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Alzheimer's Research Showing Promise for Future

Posted October 29, 2019 by Audra E Krebs, MD


Billions of dollars have been spent on researching Alzheimer’s, but it stubbornly continues to affect 1 in 10 Americans over the age of 65. While we are still waiting for a cure, there have been significant advances that have made an impact on the treatment of Alzheimer's and related diseases:

New treatments and positive trials on the horizon
Currently, the medications on the market for Alzheimer’s only relieve symptoms of the disease. None stop the progression. That being said, there are a few clinical trials that are showing early signs of success and researchers are hoping for exciting developments in the years ahead.

Investment in early detection and treatment
It is still very difficult and expensive to diagnose Alzheimer’s, but millions of dollars are being poured into research focused on detecting it earlier and into better understanding of how it progresses.

Biomarkers (short for biological markers) are tests that are used to measure progress (including diagnosing the disease, monitoring the progression of the disease, and helping develop effective drugs to treat the disease).

There are currently three FDA approved diagnostic tests for Alzheimer’s, but researchers need to better understand how to monitor biomarkers during clinical trials to make sure the newest drugs on the market are effective.

Better understanding of the process of aging
There are many risk factors for Alzheimer’s but the leading one is aging. Scientists are beginning to understand more about why the aging brain is vulnerable to Alzheimer’s disease. As researchers learn more about how our bodies age and the issues that come with it, new therapies are being created to help slow down or reverse the aging of the brain, which could also have a positive impact on Alzheimer’s disease treatments in the future.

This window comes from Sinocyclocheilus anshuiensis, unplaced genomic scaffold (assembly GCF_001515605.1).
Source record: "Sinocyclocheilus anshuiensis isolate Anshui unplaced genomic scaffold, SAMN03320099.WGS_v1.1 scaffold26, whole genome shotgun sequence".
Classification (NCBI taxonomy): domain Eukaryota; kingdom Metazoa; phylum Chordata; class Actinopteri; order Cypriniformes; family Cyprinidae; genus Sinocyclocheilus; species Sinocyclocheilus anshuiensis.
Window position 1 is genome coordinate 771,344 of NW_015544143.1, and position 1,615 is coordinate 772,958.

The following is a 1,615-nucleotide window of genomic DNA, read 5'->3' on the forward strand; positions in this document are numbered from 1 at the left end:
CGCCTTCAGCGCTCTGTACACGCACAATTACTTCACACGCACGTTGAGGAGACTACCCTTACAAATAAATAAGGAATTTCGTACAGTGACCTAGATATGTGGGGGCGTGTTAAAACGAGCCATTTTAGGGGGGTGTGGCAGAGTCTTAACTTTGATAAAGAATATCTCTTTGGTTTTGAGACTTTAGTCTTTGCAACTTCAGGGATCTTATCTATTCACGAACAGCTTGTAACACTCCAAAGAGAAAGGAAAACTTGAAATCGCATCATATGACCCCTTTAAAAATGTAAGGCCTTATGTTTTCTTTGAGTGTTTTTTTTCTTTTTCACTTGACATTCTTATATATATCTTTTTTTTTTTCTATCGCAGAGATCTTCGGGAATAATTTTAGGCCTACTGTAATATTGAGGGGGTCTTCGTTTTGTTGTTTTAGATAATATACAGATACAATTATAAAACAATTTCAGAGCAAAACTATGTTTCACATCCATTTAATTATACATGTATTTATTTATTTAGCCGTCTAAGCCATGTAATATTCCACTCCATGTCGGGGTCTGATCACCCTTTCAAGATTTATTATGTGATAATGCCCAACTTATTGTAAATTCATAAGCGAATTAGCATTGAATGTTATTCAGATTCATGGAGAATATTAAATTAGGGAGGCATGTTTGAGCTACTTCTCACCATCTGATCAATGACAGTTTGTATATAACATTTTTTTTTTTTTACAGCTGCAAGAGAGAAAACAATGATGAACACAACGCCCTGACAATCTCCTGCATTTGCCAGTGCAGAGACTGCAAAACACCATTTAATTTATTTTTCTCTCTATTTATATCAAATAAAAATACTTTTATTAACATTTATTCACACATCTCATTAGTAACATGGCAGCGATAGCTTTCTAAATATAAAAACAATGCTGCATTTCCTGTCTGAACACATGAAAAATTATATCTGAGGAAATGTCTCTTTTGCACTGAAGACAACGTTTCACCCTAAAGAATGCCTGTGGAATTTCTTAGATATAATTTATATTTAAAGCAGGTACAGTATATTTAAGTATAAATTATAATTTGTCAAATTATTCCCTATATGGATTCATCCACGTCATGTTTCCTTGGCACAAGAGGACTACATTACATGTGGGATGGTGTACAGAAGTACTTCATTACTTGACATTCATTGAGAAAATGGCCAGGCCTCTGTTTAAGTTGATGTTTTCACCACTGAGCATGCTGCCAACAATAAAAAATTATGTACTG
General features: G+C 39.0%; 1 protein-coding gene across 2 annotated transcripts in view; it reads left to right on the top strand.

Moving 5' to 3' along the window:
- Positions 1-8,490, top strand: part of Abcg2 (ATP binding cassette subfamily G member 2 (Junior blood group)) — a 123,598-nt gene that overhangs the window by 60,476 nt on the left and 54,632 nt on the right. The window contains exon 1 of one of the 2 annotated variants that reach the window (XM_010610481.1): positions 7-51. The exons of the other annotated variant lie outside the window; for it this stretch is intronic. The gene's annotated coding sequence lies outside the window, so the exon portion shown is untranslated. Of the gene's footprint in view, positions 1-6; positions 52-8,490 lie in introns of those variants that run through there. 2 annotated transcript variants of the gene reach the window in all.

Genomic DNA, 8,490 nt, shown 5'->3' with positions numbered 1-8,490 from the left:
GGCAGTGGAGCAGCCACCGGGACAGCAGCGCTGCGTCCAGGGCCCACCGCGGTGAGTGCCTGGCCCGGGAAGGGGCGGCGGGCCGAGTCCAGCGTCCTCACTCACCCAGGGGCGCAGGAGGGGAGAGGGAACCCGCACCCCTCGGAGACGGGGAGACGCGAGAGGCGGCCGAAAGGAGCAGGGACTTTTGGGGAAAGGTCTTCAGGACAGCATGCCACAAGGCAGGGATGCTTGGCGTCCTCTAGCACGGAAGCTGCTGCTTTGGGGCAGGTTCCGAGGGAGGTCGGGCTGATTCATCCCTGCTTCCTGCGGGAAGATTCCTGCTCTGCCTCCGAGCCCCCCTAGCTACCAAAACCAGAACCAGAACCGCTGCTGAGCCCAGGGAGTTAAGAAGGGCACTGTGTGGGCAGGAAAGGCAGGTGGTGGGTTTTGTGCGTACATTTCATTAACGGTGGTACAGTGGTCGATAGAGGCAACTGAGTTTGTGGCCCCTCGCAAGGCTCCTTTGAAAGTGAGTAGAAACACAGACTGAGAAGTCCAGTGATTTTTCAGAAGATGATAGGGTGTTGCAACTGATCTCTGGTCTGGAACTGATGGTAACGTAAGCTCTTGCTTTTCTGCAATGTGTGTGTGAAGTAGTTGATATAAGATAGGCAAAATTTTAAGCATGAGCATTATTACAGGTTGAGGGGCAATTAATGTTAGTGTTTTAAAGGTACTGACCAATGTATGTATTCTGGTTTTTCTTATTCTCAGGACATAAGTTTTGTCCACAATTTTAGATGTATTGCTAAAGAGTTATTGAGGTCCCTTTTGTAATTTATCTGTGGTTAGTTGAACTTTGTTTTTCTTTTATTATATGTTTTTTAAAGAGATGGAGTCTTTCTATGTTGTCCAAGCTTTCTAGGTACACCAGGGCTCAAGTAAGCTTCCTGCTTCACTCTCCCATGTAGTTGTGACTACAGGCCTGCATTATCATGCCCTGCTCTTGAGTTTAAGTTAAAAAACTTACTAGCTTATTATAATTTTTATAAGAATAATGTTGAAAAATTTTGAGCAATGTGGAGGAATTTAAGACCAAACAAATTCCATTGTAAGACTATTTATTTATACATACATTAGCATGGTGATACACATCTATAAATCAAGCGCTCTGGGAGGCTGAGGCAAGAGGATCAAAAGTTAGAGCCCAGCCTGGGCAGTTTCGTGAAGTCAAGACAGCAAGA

Many studies test if exercise and healthy eating could reduce the risk of Alzheimer’s and other forms of dementia. A study from
2006 in New York City, showed that a Mediterranean diet helped participants lower their risk by up to 40%. Mental stimulation and social health have also shown a promising connection to a lower risk of Alzheimer’s.

Looking Forward
The research and advances that are moving towards safe and effective drugs to prevent and treat Alzheimer’s are showing promise—and it will be exciting to see where the latest research leads in the next few years. In the meantime, the best thing to do for family members who may be exhibiting signs of memory loss is to first understand whether it is normal aging or if it could be possible Alzheimer’s or another type of dementia.

If you are concerned about your own memory or a family member’s memory, don’t delay in addressing it – treatment works best when started in early stages. At Summa Health, the Senior Health Center provides options for evaluating and assessing memory loss to understand, diagnose, and make recommendations for treatment of memory issues like Alzheimer’s and other types of dementias. Call 330.375.4100 to schedule an appointment. 


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